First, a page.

During this crisis, publishers must allow greater access to their content

Universities are scrambling to streamline online learning and temporarily removing barriers to scholarly content will be a huge help, says Anna Vernon 

March 24, 2020
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As the Covid-19 outbreak worsens, universities are under exceptionally challenging circumstances. All face-to-face teaching has ceased, and universities are moving at pace to deliver all their teaching, research and digital scholarship online while keeping their staff and students safe.

Higher education libraries have a long-standing record of adopting technologies to deliver an excellent student experience, delivering content and highly tailored support to the 2.3 million students, postgraduates and researchers at UK universities.

The immediate concern for university libraries in the push to move online is ensuring that staff and users can continue to work as smoothly as possible under the circumstances. Staff and students require full digital, remote access to the software, tools and content that they would normally have been able to access regardless of whether they were on or off campus.

This means moving all on-campus support to online modes at a time when the number of support staff is lower and unpredictable. Software and content that cannot be accessed remotely and by many users at the same time is no longer useful. Libraries also need to find the means to get library content that is held in print to all its users in a way that is usable and legal.

Access to print content is a huge challenge. In contrast to journals, many books are not available in an electronic format. Libraries have previously managed access to book content in various ways, from buying several print copies to providing access via e-textbook platforms or, in rare cases, providing copies of e-textbooks to each user.

Libraries also use the Copyright Licensing Agency Universities UK/Guild HE Higher Education Licence to copy sections of books, magazines, journals and websites.

In practice, this is mostly used to digitise extracts for use in teaching. As identified in the Understanding the value of the CLA Licence report, many universities would prefer to purchase e-book content digitally in its entirety but are unable to because the licences are unsuitable, too expensive or both.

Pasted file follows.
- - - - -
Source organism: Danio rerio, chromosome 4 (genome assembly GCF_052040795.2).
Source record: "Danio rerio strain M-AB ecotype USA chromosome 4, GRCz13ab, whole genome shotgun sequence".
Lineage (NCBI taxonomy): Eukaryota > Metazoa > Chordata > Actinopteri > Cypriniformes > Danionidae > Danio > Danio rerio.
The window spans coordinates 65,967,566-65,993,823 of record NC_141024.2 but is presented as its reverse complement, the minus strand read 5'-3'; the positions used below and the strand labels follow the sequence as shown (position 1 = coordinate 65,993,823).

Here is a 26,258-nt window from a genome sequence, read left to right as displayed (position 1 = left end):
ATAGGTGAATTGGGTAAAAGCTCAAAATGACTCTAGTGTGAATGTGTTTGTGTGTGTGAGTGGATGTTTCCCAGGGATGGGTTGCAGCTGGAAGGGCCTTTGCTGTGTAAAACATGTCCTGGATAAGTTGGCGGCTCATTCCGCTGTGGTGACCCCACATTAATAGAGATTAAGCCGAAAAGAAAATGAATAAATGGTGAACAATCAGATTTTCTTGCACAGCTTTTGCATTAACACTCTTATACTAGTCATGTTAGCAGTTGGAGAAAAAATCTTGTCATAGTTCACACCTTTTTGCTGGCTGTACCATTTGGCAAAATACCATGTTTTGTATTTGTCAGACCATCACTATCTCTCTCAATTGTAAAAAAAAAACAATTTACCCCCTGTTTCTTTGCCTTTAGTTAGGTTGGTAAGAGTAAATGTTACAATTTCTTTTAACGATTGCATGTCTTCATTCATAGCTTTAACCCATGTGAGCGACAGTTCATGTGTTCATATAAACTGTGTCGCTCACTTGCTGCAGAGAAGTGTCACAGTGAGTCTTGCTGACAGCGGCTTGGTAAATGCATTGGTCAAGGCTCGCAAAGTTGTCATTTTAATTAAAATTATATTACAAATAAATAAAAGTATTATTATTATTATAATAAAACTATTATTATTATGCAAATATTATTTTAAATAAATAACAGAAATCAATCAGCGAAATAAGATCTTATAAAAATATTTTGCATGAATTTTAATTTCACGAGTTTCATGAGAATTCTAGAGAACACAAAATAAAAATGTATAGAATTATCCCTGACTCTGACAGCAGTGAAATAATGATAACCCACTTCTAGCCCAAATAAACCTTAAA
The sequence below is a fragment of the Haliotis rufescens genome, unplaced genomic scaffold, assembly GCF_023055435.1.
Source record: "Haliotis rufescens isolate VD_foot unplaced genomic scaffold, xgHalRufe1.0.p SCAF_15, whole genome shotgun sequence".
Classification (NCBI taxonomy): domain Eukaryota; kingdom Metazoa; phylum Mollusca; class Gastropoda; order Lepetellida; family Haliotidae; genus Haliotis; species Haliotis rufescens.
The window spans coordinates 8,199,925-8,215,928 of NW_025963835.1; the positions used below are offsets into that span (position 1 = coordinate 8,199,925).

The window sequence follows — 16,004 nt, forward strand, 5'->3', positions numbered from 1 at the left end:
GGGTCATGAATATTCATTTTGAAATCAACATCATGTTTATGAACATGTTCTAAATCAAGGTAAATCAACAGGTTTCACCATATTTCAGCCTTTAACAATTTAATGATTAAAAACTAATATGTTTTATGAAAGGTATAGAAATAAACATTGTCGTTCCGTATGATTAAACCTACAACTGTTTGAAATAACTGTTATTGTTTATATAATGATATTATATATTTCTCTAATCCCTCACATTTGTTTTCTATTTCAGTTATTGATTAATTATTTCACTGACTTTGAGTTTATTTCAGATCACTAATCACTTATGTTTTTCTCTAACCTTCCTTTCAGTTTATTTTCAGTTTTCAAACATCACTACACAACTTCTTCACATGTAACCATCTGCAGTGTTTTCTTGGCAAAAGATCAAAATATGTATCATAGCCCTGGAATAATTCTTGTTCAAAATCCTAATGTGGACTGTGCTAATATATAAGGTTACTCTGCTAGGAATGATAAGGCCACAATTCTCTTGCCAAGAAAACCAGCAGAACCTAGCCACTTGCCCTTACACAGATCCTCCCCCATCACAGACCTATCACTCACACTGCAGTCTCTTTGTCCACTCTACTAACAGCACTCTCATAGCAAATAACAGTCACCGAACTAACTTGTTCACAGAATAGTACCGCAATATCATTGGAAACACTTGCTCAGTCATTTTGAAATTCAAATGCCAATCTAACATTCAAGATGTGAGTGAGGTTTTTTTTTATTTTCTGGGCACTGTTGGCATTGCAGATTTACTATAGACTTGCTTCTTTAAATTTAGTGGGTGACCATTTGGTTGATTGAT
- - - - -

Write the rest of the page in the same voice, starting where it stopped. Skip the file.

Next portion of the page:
At a time when universities are racing to scale up their service delivery to provide access to content and software, we are asking providers and licensors to help make this happen by temporarily removing paywalls or other barriers to use. 

While universities appreciate offers of free library trials, they do not have the capacity to set up authentication and discovery to each individual publisher’s separate content offers.

Publishers can help remove manual intervention by offering extended free trials and by adding content to “subscribed” content lists without universities or their users needing to individually register. 

We are particularly impressed by the efforts of e-textbook aggregators including Kortext, BibliU and participating publishers that have granted access to textbooks, monographs, and other core learning materials at no cost to universities.

We call upon all remaining publishers to adopt the measures set out in Jisc’s 20 March statement on access to content so that all students can access all their materials remotely and researchers can continue to work, collaborate and innovate in these difficult and exceptional circumstances.

Over the coming days we will contact publishers and library providers to capture access arrangements and communicate these arrangements to institutions. In the medium term we want to work with publishers to put in place clear exit arrangements so that users are not cut off from core material too quickly. If you are a publisher or contact provider and want to let us know about the measures you’re taking please contact jisc.licensing@jisc.ac.uk.

Anna Vernon is head of licensing at Jisc Collections.

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